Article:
THE EXCHANGE STUDENT

Budding zoologist Daria lives in 2094, 70 years after an environmental crash; the near-extinction of many species of animals puts her in the enviable position of helping replenish Earth by raising creatures in a home zoo. Her family is cooperative (if not always agreeable) and financially able to help her feed and house llamas, hornbills, and binturongs. When her mother announces that Fen, an exchange student from the planet Chela, will be staying with them, Daria wonders if the tall grey alien will fit in. Fen, however, loves animals to an extraordinary degree, and Daria gains a companion and a sympathetic helper, who is oddly taciturn on the subject of Chelan fauna. Gilmore (Jason and the Bard, 1993) charts this story carefully, crafting the awkward nuances that give rise to cultural—or in this case, interplanetary—misunderstandings. Fen is a convincing alien; he’s humanoid, but markedly different from Daria, and his propensity for changing color with his emotions leads to an intriguing scene in which he tries to communicate with a chameleon. Underlying the growing friendship and understanding between Earthlings and Chelans is the slowly revealed horror of what has happened on Chela—an environmental disaster as devastating as a nuclear blast. Gilmore shows that Earth might end, not with a bang, but without a bleat, meow, bark, or chirp. (Fiction. 10-14)

Pub Date: Oct. 1, 1999

ISBN: 0-395-57511-7

Page Count: 224

Publisher: Houghton Mifflin

Review Posted Online: May 20, 2010

Kirkus Reviews Issue: Oct. 15, 1999

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THUNDERSHINE

TALES OF METAKIDS

In a well-written gambol through weirdness, Skinner (The Wrecker, 1995, etc.) offers four highly imaginative short stories about young people with supernatural powers. In the first story, Jenny can change the world, and change history, by changing the maps she draws. The narrator, Laurie, knows Jenny is out of control, and when Jenny creates a second sun and splits the earth in two, Laurie is ready to act. The second story is about a world where people “bop”—instant travel just by thinking of a location—instead of walking from one place to another. Mae, however, either can’t bop, or won’t, a prospect that intrigues the narrator. In the third tale, Meredith, who has a supernatural connection with the planet Pluto, and Dexter, who is able to spray-paint with his mind, unite their powers. In the fourth and longest story, Jake finds himself deeply in love with a religious girl, Louise, and both of them are tempted by the powers a metahuman, Nina, has bestowed upon them. All four stories will captivate readers, and may even get them thinking about deeper ideas. Skinner’s often humorous portrayal of young adolescents is on target, and while the stories resemble writing exercises, lacking the sustained, pulse-pounding poetic turns of his novels, they are consistently entertaining. (b&w illustrations, not seen) (Fiction. 9-14)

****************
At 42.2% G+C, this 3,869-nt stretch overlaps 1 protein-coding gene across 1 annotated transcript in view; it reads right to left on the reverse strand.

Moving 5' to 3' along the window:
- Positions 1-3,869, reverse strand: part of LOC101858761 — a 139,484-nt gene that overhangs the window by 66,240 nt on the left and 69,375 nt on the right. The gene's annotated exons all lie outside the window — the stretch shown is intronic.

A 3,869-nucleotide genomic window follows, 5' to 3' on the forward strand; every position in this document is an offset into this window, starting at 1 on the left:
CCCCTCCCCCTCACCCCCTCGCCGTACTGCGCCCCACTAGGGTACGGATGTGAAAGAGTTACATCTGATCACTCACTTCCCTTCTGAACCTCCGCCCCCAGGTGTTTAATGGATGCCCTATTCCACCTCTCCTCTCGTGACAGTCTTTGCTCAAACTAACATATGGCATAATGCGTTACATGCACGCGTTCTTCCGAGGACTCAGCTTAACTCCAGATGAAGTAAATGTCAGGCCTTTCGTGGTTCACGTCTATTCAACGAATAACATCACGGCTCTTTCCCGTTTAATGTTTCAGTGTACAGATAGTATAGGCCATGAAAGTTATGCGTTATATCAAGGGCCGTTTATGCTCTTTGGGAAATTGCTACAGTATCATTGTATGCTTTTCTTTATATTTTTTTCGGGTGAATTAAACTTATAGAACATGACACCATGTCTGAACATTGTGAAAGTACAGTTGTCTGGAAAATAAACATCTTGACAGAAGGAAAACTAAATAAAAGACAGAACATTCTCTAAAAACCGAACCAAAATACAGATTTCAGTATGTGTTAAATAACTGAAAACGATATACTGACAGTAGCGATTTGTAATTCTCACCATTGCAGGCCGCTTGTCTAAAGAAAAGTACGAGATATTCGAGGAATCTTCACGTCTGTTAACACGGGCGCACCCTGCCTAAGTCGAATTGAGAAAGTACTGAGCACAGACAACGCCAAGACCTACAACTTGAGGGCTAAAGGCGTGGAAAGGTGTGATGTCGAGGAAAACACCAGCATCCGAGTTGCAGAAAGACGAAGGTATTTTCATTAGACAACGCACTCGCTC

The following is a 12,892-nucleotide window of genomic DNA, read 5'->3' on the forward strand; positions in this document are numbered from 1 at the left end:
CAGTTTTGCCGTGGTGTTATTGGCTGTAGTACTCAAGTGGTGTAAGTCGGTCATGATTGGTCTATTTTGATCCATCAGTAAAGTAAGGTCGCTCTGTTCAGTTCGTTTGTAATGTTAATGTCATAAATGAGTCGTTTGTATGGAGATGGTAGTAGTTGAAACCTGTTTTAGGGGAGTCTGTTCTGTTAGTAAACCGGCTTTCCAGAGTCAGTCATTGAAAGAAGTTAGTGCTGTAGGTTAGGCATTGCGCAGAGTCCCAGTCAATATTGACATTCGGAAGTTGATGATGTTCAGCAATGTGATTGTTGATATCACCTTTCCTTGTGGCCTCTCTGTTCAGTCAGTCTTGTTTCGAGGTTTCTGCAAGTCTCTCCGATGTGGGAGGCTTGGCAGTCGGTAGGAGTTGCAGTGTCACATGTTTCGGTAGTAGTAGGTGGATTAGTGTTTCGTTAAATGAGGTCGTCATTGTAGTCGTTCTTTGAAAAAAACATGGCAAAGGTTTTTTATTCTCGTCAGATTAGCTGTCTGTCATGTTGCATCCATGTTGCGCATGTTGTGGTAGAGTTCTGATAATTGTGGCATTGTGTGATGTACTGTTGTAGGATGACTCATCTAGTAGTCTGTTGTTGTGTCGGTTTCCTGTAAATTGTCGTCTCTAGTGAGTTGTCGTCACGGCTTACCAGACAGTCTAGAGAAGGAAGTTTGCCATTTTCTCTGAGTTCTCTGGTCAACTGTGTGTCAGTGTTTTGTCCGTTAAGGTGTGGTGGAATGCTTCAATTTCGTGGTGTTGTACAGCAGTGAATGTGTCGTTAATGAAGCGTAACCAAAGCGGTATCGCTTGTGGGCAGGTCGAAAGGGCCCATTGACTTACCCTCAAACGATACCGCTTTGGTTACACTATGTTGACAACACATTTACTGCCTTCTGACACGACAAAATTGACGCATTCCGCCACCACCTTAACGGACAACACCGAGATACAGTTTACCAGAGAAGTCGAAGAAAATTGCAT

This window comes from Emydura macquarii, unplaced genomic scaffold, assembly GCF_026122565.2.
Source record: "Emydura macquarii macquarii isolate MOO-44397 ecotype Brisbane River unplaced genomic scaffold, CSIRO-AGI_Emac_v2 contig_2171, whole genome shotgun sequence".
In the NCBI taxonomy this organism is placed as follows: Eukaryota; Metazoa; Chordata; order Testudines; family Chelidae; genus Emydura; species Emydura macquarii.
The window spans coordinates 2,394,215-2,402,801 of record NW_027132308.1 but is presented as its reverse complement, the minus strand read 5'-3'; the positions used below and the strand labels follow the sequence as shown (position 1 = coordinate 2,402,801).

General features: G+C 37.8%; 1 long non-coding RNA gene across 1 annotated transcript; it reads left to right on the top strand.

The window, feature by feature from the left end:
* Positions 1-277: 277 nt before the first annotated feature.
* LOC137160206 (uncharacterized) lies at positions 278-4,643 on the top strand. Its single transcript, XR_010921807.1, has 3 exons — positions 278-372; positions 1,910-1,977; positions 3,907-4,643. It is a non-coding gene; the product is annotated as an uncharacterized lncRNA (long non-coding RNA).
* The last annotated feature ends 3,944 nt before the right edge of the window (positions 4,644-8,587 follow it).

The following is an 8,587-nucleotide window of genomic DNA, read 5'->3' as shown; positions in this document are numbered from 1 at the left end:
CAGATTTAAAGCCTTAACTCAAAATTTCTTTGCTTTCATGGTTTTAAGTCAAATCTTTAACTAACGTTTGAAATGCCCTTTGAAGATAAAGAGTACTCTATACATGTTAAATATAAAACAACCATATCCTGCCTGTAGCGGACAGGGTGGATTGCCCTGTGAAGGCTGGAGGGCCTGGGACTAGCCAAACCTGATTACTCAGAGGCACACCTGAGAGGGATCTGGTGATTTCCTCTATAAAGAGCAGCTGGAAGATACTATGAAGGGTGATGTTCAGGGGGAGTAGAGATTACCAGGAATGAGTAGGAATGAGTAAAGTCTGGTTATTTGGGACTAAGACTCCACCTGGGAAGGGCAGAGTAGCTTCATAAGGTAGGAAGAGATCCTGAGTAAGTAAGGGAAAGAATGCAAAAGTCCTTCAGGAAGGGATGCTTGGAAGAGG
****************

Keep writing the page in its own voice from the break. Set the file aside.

Pub Date: June 1, 1999

ISBN: 0-689-80556-X

Page Count: 116

Publisher: Simon & Schuster

Review Posted Online: May 20, 2010

Kirkus Reviews Issue: May 1, 1999

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BEYOND PARADISE

During WWII in the Philippines, American citizens trapped in the war zone were imprisoned for years by the Japanese, events that provide the context for Hertenstein’s first novel, which focuses on one 14-year-old, Louise. Louise’s minister father is captured in Manila, leaving her and her weak-willed mother to face life alone with other Baptist missionaries on an outlying island. The colony escapes into the hills for a time, but is discovered and interned in a concentration camp. Eventually they are moved to Manila, and later to the notorious camp, Los Banos. One of Louise’s friends is discovered with a radio and executed; food is scarce; people are dying. Hertenstein writes with sensitivity, although the story is often disjointed, e.g., the news that the colony has been taken prisoner comes in a letter Louise writes to her sister, instead of through Louise’s natural-sounding first-person narration, which filled the first 60 pages. When the Japanese disappear from the camp, Louise, now almost 18, rejoices that finally there will be “No bowing, no bayonets,” yet bowing and bayonets, major features of Japanese concentration camps, have hardly been mentioned. A first work that is shakily compelling, often uplifting, and certainly promising. (Fiction. 12-14)

Pub Date: Aug. 25, 1999

ISBN: 0-688-16381-5

Page Count: 164

Publisher: Morrow/HarperCollins

Review Posted Online: May 20, 2010

Kirkus Reviews Issue: July 1, 1999

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